Now based in Bangkok, British journalist David Eimer was the China Correspondent for the Sunday Telegraph from 2007 to 2012. He is the author of The Emperor Far Away: Travels at the Edge of China

What was the inspiration for writing The Emperor Far Away?

The genesis for the book was a 1988 journey I made through Xinjiang and into Pakistan. It was my first time in China and I was pretty ignorant about the country. I hadn’t even really heard of the Uighurs. Then, suddenly I was surrounded by them in Xinjiang. It sparked an interest in China’s borderlands and the ethnic minorities who populate them. So when I moved to Beijing in 2005 to work as a journalist, I decided I wanted to explore the furthest reaches of China and write a book about the peoples who live in the borderlands and their relationship with the Han Chinese.

China has so many ethnic minorities that covering them all in depth would have been impossible. How did you choose which minorities to concentrate on?

I never wanted to write a comprehensive guide to all 55 of China’s officially recognised minorities, so I made the decision very early on to concentrate on the most contentious borderlands: Xinjiang, Tibet, Yunnan and Dongbei (the northeast) and the peoples who live there. To the Uighurs and Tibetans, the Han Chinese are essentially colonisers occupying what they regard as their countries. In Yunnan, the big issue is crime, because the frontiers with Myanmar and Laos are so porous, so there’s a massive amount of drug-smuggling and people-trafficking, as well as environmental crimes and illegal gambling. Dongbei is interesting to me because it’s where China meets North Korea and the Russian Far East and Beijing is very vigorous about expanding economically into those regions.

What are the main themes of the book?

I think in the West there’s still a sense that China is this culturally and ethnically homogenous entity. But in fact there are 100 million people living in China who aren’t Han Chinese, and who are little-known even in China, while China itself is less a country and more a vast, unwieldy and unstable empire. I wanted to highlight how China has always been an imperial power – it was the Qing dynasty who really expanded China’s borders by pushing into Xinjiang and occupying the Yunnan borderlands. And of course, Tibet only came under the full control of Beijing in 1959.

What is the situation with minority languages in China? Are the slowly dying out?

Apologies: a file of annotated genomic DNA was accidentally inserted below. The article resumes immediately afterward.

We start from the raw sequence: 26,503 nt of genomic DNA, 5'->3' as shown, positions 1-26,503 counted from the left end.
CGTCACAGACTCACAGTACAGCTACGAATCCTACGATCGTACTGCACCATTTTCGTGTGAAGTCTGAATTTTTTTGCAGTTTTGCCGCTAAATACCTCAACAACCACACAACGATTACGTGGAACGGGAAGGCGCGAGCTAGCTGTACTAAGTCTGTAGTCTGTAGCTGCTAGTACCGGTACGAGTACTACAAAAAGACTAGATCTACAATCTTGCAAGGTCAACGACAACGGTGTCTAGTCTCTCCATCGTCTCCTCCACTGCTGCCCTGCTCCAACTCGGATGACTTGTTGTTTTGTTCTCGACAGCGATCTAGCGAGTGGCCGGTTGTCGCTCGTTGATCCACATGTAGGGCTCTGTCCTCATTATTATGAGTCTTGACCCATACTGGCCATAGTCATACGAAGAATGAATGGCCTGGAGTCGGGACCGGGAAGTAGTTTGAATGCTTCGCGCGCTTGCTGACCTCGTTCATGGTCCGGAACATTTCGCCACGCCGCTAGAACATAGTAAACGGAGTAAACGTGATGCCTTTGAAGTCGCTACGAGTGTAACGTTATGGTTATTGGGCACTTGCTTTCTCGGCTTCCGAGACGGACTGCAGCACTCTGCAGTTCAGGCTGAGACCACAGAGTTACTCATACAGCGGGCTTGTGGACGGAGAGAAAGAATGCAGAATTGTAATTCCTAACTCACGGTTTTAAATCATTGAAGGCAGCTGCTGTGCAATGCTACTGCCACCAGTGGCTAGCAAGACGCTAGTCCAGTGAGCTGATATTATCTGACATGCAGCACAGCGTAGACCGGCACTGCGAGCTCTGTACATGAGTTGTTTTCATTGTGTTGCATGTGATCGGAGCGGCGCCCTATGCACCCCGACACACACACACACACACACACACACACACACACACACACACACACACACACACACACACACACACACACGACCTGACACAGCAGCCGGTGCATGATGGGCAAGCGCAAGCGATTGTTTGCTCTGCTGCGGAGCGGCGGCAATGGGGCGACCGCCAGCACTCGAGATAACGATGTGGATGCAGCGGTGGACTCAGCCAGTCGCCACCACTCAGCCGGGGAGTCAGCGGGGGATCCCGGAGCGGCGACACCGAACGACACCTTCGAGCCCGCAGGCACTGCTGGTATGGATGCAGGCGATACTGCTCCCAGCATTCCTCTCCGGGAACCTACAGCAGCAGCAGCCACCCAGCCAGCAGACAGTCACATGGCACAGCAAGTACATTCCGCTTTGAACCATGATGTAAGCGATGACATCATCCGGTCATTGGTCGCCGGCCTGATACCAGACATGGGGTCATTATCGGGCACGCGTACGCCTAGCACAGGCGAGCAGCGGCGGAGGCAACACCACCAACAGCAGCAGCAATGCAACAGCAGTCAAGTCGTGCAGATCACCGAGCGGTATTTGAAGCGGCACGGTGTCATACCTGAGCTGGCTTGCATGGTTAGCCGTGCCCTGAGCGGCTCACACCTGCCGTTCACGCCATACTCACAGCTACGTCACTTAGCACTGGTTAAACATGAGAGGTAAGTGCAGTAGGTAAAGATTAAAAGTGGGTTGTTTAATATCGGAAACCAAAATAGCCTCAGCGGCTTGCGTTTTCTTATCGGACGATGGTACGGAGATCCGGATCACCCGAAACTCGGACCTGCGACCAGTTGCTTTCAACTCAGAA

Sadly, I think many of them are dying out, just as many of the smaller minorities are disappearing because of inter-marriage and assimilation with the Han Chinese. In the future, I think it’ll only be the largest of the minorities who will maintain their own languages.

What difficulties did you encounter on your travels around the border regions?

I was lucky that I travelled when I did, because it’s so hard to travel around Xinjiang and Tibet now. In Tibet, you need to be in a group and have a fistful of permits, while foreigners travelling in Xinjiang are automatically suspicious and the authorities keep a close eye on them. But even the Yunnan borderlands are more heavily policed now – mainly because Uighurs are heading down there to escape China by going first to Myanmar and then Bangkok. But I was fortunate in that I managed to reach almost everywhere that I wanted to go.

Do minorities in China face discrimination?

One of the things I wanted to do in the book was to show how different minorities are treated differently by Beijing. If you’re a so-called ‘model minority’, like say the Dai in Yunnan, who aren’t agitating for self-rule, then life is a lot more comfortable than in Xinjiang or Tibet, where there are tens of thousands of armed soldiers in place to prevent insurrection and there are very real restrictions on what you can and can’t do. But I think all the minorities occupy a space at the fringes of Chinese society, just as most of them live at the far edges of China. The reason most Han Chinese know very little about the minorities is because they’re so distant from mainstream life.

You lived in Beijing from 2005 to 2012. Do journalists reporting on China for western publications need to be based there?

I think it’s logical to be based in the capital of the country you are reporting from. Of course, China is huge, so it offers the chance to be based in a few other places too, principally Hong Kong and Shanghai. But Beijing is the political and cultural centre of China, so it’s where the action is. The crucial thing is not to restrict yourself to just reporting from Beijing. The best foreign correspondents get out and about, because there are so many stories elsewhere in China.

How did you get into journalism?

I wanted to be a journalist from an early age. Too much Tintin I guess. I started writing for magazines when I was at university in London and then progressed to the papers. Like most people who make it as journalists, I had a bit of talent and a lot of luck. I think journalism is still a great gig if you are interested in people and their stories – Ian Fleming said it’s the only job where you can meet a president one day and a prostitute the next -, but being a print journalist is a much harder career now. Newspapers are so squeezed financially that foreign news especially isn’t well-resourced anymore. And it will only get worse in the future, because the clickbait culture is really taking hold of newspapers now.

Why did you move to Bangkok?

I felt it was time to move on from China. I didn’t want to spend my entire life there, although I still go back regularly. But Bangkok is really just a base. I’m working on a book about Myanmar, so I spend most of my time there now. Bangkok isn’t as interesting as Beijing, but it’s an easier place to live.


The Emperor Far Away: Travels at the Edge of China is published by Bloomsbury.

To hear David Eimer talking about his book with travel writer Robert Kelly listen to Episode 2 of Travel Tape.